- Francesca Sacco
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Tips for Relief from Financial Stress
Financial stress affects millions of Americans. In fact, 78% of Americans are living paycheck to paycheck. Watching your bank account dwindle while the bills pile up can take a hefty toll on all aspects of your life. A study with the American Psychological Association found that 72% of Americans feel stressed about money at least some time and nearly 25% are extremely stressed.
Stress can lead to medical issues, problems in your personal life and marriage and problems at work. Physical symptoms include anxiety, depression, and difficulty sleeping and weight gain/loss.
Don’t let financial stress take over your life! Here are some tips to eliminate financial stress and get your finances in order:
- Deal with the problem head on. If you’re getting calls from debt collectors, work out a payment plan or ask them to stop calling you. You have the right under the federal Fair Debt Collections Practices Act to write to a debt collector to instruct them to stop contacting you. Stop avoiding that pile of bills on your desk, too. Take time to figure out who you owe and what you owe them.
- Make a budget. Now that you know what you owe, it’s time to create a plan of attack. Start by making a list of expenses (don’t forget to add things like coffee, nail appointments and subscriptions), so you can determine exactly what you are spending and on what. Find little ways to make a difference (eliminate stopping for that morning cup of joe and make one at home). Start small and work your way up. And make sure to stick to your budget!
- Start an emergency fund. Did you find ways to save a few bucks here and there? Great! Start to put that extra cash into an emergency fund. According to a survey by the Federal Reserve, 27% of Americans would need to borrow or sell something to pay for an unexpected expense of $400. 12% of Americans would not be able to cover it. Regardless of the size of your emergency fund, every little bit helps.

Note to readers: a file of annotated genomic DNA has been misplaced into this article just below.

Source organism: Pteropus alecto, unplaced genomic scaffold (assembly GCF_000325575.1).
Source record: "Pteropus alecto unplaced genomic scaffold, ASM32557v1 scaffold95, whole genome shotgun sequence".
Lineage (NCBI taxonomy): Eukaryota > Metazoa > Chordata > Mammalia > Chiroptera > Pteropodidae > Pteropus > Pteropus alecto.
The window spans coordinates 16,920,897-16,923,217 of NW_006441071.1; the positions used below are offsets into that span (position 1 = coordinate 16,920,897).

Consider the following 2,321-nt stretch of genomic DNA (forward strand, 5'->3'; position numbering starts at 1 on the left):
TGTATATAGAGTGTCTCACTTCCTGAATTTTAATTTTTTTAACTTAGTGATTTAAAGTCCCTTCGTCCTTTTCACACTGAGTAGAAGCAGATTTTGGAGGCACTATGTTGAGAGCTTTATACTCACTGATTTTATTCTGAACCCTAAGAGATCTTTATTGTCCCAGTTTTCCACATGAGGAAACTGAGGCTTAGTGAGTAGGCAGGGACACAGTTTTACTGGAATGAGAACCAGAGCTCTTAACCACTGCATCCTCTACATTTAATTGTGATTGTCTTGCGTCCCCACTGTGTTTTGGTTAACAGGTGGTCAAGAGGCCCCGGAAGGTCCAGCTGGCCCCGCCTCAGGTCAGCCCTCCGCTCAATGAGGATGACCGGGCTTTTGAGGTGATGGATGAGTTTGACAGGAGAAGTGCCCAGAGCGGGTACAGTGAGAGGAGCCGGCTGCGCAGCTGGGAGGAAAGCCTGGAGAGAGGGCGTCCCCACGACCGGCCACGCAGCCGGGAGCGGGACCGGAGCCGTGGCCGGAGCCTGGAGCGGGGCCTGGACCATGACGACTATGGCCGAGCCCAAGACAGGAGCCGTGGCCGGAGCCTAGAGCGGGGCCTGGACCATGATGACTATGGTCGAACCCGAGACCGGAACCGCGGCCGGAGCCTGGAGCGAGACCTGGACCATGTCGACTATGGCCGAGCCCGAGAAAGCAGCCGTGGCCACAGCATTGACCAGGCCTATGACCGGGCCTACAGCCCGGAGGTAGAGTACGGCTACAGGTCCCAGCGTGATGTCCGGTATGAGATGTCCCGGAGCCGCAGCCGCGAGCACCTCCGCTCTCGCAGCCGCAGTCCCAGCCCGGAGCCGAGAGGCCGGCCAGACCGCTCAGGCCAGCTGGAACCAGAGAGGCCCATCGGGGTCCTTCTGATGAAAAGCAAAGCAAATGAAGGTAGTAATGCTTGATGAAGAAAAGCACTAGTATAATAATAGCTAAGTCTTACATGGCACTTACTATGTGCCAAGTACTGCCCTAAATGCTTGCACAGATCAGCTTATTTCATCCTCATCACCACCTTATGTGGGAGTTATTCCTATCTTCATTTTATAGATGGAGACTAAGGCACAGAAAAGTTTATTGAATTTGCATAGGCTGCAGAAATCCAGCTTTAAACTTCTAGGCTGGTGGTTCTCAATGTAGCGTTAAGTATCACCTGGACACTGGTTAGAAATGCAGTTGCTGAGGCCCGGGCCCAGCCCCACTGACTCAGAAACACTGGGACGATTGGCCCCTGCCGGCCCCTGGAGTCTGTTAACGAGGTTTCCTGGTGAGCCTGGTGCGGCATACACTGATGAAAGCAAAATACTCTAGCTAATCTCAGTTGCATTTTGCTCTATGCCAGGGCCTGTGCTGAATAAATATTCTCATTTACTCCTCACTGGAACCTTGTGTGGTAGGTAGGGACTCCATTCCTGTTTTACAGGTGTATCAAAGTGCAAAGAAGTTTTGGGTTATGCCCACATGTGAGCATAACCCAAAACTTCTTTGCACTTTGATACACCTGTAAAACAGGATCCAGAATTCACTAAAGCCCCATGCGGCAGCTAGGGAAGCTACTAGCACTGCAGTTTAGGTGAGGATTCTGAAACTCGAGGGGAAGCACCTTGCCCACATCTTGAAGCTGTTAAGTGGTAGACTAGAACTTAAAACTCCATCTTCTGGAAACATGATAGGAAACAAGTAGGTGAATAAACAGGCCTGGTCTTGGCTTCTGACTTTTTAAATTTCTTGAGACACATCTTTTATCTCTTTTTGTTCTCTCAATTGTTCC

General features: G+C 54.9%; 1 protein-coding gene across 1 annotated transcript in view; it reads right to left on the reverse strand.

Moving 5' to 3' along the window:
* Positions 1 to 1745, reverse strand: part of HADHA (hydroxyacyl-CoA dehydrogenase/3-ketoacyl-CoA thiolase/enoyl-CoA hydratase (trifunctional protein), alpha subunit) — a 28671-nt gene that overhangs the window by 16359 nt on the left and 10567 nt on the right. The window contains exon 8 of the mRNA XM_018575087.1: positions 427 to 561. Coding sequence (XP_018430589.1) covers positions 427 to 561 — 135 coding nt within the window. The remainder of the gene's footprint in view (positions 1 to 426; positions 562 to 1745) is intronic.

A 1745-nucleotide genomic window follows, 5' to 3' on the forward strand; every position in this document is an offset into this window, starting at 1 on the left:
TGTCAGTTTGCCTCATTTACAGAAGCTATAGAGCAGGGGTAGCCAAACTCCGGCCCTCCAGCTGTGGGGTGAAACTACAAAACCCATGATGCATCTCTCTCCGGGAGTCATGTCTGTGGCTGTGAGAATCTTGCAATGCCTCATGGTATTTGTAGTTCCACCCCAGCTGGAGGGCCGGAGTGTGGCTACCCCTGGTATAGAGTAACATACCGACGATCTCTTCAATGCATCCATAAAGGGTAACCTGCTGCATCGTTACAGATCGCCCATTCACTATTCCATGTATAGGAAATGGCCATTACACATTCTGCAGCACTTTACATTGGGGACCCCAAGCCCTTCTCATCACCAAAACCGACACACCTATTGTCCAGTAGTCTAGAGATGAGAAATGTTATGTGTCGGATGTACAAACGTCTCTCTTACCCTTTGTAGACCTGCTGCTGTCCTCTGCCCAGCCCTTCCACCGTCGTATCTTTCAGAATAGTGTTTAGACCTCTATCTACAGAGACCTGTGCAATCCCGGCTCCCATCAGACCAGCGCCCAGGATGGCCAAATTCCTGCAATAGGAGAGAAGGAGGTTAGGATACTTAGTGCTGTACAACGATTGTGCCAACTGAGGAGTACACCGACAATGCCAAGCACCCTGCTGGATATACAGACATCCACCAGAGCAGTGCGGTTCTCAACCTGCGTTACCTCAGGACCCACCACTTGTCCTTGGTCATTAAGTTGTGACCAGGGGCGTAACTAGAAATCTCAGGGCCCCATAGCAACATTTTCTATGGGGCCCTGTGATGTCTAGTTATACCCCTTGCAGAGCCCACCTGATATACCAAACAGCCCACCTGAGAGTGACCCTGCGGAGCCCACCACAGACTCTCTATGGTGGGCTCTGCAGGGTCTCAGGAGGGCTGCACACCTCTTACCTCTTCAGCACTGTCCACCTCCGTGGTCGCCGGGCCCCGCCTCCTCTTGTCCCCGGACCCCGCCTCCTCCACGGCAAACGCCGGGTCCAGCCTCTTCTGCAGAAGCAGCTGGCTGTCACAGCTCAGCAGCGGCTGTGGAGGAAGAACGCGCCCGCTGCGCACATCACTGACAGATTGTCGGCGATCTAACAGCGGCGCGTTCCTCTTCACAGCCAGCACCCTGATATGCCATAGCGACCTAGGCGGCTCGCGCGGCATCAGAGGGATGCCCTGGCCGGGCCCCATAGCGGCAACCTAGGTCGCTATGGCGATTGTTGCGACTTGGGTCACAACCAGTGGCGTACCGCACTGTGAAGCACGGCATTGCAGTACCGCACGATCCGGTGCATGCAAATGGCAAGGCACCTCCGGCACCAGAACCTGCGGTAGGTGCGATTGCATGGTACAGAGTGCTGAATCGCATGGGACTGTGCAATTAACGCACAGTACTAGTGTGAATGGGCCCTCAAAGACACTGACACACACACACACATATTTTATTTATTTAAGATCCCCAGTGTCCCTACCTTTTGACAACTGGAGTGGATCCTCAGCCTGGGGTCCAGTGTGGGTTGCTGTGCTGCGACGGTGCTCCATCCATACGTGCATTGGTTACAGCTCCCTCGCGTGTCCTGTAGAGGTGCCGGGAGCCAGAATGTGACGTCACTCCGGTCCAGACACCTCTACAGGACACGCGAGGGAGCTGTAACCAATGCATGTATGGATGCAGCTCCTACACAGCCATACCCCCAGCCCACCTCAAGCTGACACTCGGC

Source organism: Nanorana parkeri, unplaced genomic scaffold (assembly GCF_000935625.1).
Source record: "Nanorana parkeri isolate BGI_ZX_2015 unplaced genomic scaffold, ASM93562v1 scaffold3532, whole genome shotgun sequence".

- Talk about it. Find a trusted friend or a licensed professional and talk about your experiences. Most people are afraid to talk about money, but getting it out in the open with someone who can see your situation more objectively can be a tremendous help.
- Be thankful. When you’re dealing with financial problems, it’s easy to feel overwhelmed. But even when things aren’t going well, there is still a lot that you can be thankful for. Keep a gratitude journal or set aside a few minutes each day to be reflect on the positives. Financial success isn’t an easy journey, but stopping to enjoy the little moments makes all the difference.
- Change what you can. A mortgage payment is unavoidable, but a high mortgage payment can be fixed. If you’re able to refinance, do it. If you can’t, think about downsizing into a smaller, more affordable home. Take the time to go through your expenses and identify areas where you can make changes.
Don’t forget, regardless of the financial stress you’re going through, there’s light at the end of the tunnel. It won’t happen overnight, but with hard work and patience, you can eliminate financial stress and improve your financial situation. For more tips and information visit Coping With Financial Stress at www.717cu.com/KOFE. Once you proceed to the KOFE site, select financial publications from the KOFE table drop-down menu. 7 17 has partnered with KOFE (Knowledge of Financial Education) to provide free financial education tools to help support members’ long-term financial health. Resources include publications, videos and more. Plus, you have free access to financial coaches, seven days a week!
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